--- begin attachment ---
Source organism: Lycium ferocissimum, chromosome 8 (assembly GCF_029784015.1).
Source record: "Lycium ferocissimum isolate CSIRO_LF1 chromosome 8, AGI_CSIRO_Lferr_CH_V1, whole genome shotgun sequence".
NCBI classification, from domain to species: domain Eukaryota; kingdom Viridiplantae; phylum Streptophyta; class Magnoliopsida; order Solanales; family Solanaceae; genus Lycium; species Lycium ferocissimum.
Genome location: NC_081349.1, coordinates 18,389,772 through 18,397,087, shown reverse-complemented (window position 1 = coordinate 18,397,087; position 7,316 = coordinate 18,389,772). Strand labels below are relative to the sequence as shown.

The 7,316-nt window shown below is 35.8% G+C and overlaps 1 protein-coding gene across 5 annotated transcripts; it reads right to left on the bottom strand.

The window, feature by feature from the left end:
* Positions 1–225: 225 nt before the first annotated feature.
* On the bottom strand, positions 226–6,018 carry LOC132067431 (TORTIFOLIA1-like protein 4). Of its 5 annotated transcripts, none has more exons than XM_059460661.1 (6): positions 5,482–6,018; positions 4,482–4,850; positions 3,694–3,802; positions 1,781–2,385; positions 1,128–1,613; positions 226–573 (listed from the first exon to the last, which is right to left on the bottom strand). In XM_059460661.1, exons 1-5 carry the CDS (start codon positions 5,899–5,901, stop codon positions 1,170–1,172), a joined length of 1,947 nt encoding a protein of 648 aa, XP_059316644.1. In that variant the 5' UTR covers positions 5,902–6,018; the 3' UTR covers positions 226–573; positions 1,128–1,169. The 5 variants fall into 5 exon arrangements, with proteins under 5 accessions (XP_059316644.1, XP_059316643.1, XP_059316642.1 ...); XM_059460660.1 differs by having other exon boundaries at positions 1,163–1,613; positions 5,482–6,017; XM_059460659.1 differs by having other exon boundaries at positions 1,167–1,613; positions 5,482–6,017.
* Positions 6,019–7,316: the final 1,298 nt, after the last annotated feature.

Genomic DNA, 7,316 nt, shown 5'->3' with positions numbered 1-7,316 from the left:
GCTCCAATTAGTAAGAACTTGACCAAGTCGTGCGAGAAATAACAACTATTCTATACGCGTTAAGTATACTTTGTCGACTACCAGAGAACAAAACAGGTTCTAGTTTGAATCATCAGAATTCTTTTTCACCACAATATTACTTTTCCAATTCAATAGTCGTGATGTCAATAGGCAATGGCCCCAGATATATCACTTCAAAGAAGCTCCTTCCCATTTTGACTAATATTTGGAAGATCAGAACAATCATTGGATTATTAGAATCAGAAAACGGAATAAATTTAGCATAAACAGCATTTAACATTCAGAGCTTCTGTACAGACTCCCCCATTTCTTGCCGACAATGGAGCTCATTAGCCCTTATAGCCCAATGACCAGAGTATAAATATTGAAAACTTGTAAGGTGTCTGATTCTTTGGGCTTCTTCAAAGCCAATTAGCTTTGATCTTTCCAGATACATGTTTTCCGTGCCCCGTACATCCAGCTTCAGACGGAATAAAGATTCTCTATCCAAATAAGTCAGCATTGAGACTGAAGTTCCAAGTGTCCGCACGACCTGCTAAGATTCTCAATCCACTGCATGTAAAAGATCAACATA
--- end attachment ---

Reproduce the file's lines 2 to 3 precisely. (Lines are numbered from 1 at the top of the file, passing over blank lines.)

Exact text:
Source record: "Lycium ferocissimum isolate CSIRO_LF1 chromosome 8, AGI_CSIRO_Lferr_CH_V1, whole genome shotgun sequence".
NCBI classification, from domain to species: domain Eukaryota; kingdom Viridiplantae; phylum Streptophyta; class Magnoliopsida; order Solanales; family Solanaceae; genus Lycium; species Lycium ferocissimum.